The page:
This volume is 569 pages, packed full of info (and a massive PDF also).  Most interesting to me and the original link i found was the amazing maps (abbreviated viewer here of the maps from the publication if you don’t want to download the whole thing) covering the world and specifically covering the temperate landscape of the Northern Hemisphere, with a focus on North America.  In the introduction, some rationale for the project from Blodget.

I’m assumed he was referring to Alexander von Humboldt, but had missed the reference and probably would if he wouldn’t have mentioned it above.  After some digging I noticed a deft reference in  ‘The Humboldt Current: Nineteenth Century Exploration and the Roots of American Environmentalism’ (Aaron Sachs, 2007).  Sachs links the two, mentioning on page 25-26, “Almost all American scientists in the mid-to-late nineteenth century, no matter what subfields they waded into, considered themselves disciples of Humboldt. One such author, Lorin Blodget, inserted a quote from the master himself on the title page of his own magnum opus, Climatology of the United States, to make a kind of textual frontispiece.” 

The quote in small print on the front:

Like Humboldt’s work, the illustrations and summary visualizations of the phenomena he was describing, Climatology includes amazing illustrations (do yourself a favor and click the images in this post to enlarge them.  The banner image of global temperatures above in the banner, as well as the world spanning ‘Comparison of Precipitation for the Temperate Latitudes of the Northern Hemisphere’ is Humboldtian indeed:

The smaller diagrammatic maps also evoke Humboldt’s stratification by elevation, captured in Blodget’s ‘Profile of the Altitudes’ for both the Pacific Coast of North America and the West Coast of Europe are some simple info-graphics rich in information and easily accessible.

The main substance of the document is the maps, include temperature (isothermal) and precipitation (hyetal) maps.  There is a world view of both – as you’ve seen examples of above, but the focus is on North America, so each season is represented, along with an average annual.  Summer and Winter are shown below, the difference being hopefully obvious:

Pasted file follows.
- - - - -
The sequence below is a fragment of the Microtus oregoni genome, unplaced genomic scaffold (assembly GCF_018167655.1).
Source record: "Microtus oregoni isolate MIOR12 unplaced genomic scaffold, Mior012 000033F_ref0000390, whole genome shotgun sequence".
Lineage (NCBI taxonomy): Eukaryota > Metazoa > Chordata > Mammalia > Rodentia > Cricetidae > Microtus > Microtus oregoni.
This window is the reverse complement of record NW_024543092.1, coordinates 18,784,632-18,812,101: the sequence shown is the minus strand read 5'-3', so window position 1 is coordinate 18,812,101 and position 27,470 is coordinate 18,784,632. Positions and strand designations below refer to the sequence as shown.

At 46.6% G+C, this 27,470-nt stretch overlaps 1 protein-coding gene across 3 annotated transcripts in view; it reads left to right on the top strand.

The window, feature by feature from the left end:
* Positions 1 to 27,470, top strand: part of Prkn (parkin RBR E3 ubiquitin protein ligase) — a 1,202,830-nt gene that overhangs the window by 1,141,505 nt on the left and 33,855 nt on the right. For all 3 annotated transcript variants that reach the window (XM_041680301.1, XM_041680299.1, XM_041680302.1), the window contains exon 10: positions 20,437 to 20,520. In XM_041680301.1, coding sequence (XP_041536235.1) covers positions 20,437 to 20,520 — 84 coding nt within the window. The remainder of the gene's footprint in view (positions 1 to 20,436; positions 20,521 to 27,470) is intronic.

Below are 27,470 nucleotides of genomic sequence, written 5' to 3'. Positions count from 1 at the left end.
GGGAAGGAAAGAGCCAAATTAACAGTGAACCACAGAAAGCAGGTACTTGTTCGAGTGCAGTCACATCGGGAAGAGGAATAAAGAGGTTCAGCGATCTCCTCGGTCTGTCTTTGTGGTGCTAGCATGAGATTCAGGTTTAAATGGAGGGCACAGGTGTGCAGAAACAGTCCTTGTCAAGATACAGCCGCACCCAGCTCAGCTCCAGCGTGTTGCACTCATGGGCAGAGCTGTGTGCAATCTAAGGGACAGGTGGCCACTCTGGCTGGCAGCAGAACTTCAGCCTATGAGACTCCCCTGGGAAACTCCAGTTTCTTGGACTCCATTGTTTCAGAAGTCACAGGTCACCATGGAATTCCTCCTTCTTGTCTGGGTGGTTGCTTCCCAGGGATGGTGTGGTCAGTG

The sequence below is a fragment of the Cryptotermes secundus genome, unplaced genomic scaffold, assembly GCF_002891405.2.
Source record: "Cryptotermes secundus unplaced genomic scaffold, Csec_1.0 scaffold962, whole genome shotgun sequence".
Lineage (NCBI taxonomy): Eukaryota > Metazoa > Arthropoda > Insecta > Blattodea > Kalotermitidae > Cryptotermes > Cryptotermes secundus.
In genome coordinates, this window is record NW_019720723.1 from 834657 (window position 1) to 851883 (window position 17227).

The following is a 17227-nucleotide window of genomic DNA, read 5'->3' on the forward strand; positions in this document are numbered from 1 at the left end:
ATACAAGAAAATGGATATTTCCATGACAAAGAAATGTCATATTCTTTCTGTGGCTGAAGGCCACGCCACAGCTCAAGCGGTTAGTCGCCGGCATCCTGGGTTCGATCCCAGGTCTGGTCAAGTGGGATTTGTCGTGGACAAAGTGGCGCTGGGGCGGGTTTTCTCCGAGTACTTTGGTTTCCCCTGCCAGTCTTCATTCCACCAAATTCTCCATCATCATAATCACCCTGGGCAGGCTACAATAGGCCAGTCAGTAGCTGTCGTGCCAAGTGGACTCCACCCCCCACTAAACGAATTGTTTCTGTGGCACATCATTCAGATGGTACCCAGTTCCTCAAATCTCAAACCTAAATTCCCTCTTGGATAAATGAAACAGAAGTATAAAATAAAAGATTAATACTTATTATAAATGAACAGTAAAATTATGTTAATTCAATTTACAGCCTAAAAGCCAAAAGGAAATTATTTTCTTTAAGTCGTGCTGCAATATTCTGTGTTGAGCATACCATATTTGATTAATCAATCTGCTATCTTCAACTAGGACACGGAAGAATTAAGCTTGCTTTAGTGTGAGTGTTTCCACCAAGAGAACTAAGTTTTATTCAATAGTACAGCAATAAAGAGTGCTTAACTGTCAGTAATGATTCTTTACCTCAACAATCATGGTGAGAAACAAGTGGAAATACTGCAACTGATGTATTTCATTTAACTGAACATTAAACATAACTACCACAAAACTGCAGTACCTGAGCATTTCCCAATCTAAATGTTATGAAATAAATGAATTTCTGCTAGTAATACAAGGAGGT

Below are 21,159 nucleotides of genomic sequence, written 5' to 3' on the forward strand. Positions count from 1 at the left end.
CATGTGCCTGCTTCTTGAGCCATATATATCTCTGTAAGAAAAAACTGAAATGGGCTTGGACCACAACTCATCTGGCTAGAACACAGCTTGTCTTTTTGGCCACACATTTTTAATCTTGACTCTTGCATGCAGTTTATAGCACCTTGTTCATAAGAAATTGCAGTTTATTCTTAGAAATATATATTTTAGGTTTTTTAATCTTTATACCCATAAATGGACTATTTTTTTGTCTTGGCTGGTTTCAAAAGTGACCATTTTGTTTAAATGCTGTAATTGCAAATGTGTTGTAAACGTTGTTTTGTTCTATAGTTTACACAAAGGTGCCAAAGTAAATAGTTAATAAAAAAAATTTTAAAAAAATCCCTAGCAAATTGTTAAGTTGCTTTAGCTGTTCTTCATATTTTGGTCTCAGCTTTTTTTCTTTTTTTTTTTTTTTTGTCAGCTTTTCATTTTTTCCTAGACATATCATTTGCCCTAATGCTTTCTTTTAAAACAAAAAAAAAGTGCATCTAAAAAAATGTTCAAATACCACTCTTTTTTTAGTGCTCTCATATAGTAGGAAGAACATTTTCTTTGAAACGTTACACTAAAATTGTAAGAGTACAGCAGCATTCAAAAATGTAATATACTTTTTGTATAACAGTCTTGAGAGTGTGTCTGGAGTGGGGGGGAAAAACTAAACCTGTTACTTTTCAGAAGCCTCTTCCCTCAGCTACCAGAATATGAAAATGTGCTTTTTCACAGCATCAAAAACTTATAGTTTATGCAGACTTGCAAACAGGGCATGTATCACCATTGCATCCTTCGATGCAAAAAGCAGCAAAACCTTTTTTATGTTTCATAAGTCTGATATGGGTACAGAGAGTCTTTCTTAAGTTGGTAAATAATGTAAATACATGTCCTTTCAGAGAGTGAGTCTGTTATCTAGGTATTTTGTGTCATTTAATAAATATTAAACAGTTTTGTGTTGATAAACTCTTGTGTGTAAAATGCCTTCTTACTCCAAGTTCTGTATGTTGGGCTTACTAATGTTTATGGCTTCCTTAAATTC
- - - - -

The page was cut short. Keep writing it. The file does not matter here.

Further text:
The legend describes the map info, including max. and min. ranges for temps.

And a close-up of the Pacific Northwest shows the level of detail – along with a glimpse at the base map, which is similar, mostly in how topography is represented, to the one well know in the region as the 1859 Map of the state of Oregon and Washington Territory.

We take a lot for granted the amount of data, A challenge of the process was to gather and assimilate diverse information from a variety of sources, due to the fact that there was no consensus on the measurement and documentation of either temperature and rainfall data.  Blodget spends a lot of time explaining the process, with a specific focus: “These references are deemed necessary to show that no part of the present work, whether supported by statistics and illustrators or not, was is the result of hasty or superficial discussion, and that all the steps of analytical investigation and detailed criticism required for such a purpose as that of constructing an approximate climatology, have been taken in advance.”

The rainfall maps are interesting as well showing in a variety of data, in shaded portions based on inches of rain.  The image for annual totals shows the wetness of the southeast United States and the Pacific Northwest.

Zooming into the Southeast US – we see the intensity of rain in the southern tip of Florida, along with the Mississippi Delta.  These are beautiful maps, considering they were done over 150 years ago, and the subtlety of shading and texture represented.

These are best represented in sequence (and i do love a good animation) so I did a quick overlay and made them step through seasons starting in Spring and sequencing through Summer, Autumn and Winter.  Note the Pacific Northwest wet winter / dry summer cycle, and the overall difference between the coasts/interior as well as West Coast / East Coast.  Somethings don’t change.  Click to enlarge to make it a bit more legible.

I’ve yet to dive fully into the text, but have some context in the maps, and a curiosity to see the data at this level of analysis overlaid with modern information on isothermals and hyetals to show changes, in average and seasonal temps, changes in rainfall, and related hydrology and changes in things like plant hardiness ranges.  Lots to unpack.  While looking at this, I did find an earlier reference by Blodget, a slim volume published in 1853 which also tackles climate in reference to it’s impact on Sanitary conditions in cities, delving into the connections between climate and public health – well, 164 years ago.

The visual nature of the 1857 publication is not to be dismissed. The publisher J.B. Lippencott & Co., acknowledges the rarity of a book of this era having the size of quality plates, and their goal to make this available to the public at a reasonable cost.  Such an interesting dilemma in our digital age, but one I’m glad for in terms of the production of this imagery as well as it’s preservation and archive.  Just think, all this could have been yours in 1857 for the price of five dollars.

The climate data today… priceless.